Austria, backed by Ireland, Italy, Poland, Luxembourg, Belgium, the Czech Republic, France, Cyprus, Hungary, Malta, Greece and Slovakia, asked the Commission to consider, on the basis of an initiative of the main competent authority, the taking into account of appropiate measures in order to adjourn or limit the authorization of MON 863.
Austria suggested that a new long-term study on MON 863 maize should be carried out, based on modern toxicological methods, which should be appropriate to assess the biological performances of animals fed on this specific GMO. Such a study would need a long observation period, as a study of subchronic toxicity.
"New analysis of a rat feeding study with a genetically modified maize reveals signs of hepatorenal toxicity" by Gilles-Eric Séralini, Dominique Cellier, and Joël Spiroux de Vendomois. For the first time in the world, a study on the health risks of a GM maize authorized for consumption shows signs of hepatorenal toxicity. It is a countervaluation performed by CRIIGEN (France), of a regulatory study by the Monsanto Company, on rats fed with a GM maize (MON 863) over a three-month period.
Paper reference: Arch. Environ. Contam. Toxicol. 52, 596–602 (2007) http://www.springerlink.com DOI: 10.1007/s00244-006-0149-5
Press release of New analysis of a rat feeding study with a genetically modified maize reveals signs of hepatorenal toxicity
In June 2007, the European Food Safety Authority (EFSA) issued a press release describing recent analyses of our publication in an international journal. Our study represents to date the most detailed statistical peer-reviewed paper on one of the longest toxicological studies on a commercialized GMO.
After careful consideration of the June 28 EFSA review on the GM maize MON 863 toxicological test, we indicate here our 5 main points of disagreement for the international scientific community, government authorities and the public. These are listed below by order of importance with EFSA views and supporting organisations or societies:
Following your article entitled: “European Experts claim GMO is harmless*” page 12 in the Figaro dated from 14-15 July 2007, we would like to draw your attention on a number of inaccuracies. Your article focuses on the reactions of the European Agency EFSA and of the French Commission CGB following our scientific paper entitled "New Analysis of a Rat Feeding Study with a Genetically Modified Maize Reveals Signs of Hepatorenal Toxicity by G.E. Séralini, D. Cellier & J. Spiroux de Vendômois, Arch. Environ. Contam. Toxicol. 52, 596–602 (2007)".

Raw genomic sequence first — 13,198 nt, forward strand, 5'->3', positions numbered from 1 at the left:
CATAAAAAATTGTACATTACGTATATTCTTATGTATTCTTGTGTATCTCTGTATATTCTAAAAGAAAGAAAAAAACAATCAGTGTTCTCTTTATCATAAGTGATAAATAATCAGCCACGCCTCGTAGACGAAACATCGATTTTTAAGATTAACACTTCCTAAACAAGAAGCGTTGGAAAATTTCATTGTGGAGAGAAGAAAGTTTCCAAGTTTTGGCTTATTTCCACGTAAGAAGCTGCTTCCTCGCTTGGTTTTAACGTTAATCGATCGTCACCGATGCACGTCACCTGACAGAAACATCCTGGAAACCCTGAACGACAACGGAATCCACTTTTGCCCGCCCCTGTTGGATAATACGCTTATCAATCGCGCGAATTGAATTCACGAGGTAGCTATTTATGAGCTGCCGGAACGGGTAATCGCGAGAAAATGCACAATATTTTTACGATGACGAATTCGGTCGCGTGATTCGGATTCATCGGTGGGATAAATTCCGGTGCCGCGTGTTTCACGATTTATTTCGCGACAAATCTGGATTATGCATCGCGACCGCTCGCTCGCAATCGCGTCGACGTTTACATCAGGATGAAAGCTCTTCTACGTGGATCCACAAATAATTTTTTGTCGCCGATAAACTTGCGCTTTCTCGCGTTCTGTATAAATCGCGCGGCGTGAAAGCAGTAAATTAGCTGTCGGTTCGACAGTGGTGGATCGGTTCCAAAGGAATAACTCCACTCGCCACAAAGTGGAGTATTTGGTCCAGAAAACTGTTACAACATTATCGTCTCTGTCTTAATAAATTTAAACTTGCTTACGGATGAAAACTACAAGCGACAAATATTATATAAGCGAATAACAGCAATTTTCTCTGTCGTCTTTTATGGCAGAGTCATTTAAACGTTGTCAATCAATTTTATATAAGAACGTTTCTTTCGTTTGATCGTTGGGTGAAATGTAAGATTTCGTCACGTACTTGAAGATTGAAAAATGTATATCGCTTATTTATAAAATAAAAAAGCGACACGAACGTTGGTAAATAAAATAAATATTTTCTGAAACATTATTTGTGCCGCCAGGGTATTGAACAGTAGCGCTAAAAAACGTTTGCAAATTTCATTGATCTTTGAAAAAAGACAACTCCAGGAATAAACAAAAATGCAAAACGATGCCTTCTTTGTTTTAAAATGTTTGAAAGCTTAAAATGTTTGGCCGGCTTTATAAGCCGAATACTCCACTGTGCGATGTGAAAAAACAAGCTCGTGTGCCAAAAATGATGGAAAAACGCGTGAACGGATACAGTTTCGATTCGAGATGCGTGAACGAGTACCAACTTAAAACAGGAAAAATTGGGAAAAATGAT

On 29 May 2007, we were summoned before the Commission about the international publication of our study on the signs of toxicity of the MON863 GMO maize. But due to the very conditions of the meeting, we never had a chance to express ourselves on the substance of our work.
We would like to underline in particular that the first point had to do with the weight charts of the rats and was relying on a report that was never forwarded to us, and that is a shame, because if we had had this report, a serene discussion on the matter would have ensued, however the question of the weight charts, I do wish to underline this, is not the focus point in our paper.
The purpose of the present letter is to clarify certain elements. We confirm that our analysis is adequate after having studied your report. Our pragmatic approach consisted in initiating our study on average experimental curves. Moreover, all the possible comparisons with MON 863 hybrids would not enable us to conclude: on the one hand the insecticide levels are not well characterized and they are different too (if the effects we have been observing are actually due to the insecticide). On the other hand, the various genetic modifications prevent us from drawing, because of the possible interactions, a definite conclusion on these results. Furthermore, no statistics as thorough as ours were ever produced for the hybrids.
NK 603 is a GM maize of the first generation, the first category of GMOs (the most important in the world, almost three-quarters of them) which were introduced onto the market. It is genetically modified to tolerate a herbicide. The first generation of GMOs in commercial use on open fields since 1995 either tolerate a pesticide in the first category (71% of GMOs - like Monsanto's RR soya or NK 603 maize - for instance tolerate primarily the Roundup herbicide) or produce a pesticide in the second category (generally, with artificial Bt toxins as in MON 810 or MON 863 maize, around one kg per ha; these different insecticides are produced in 18 % of GMOs). The second generation of GMOs (11% of total) developed as from 1998 do both: they produce and tolerate a pesticide...
Not a single question was submitted to CRIIGEN by AFSSA during this analysis. However we wish to underline that a number of errors seem to have found their way into AFSSA’s official opinion, but this probably due to a rather speedy reading of the above mentioned publication.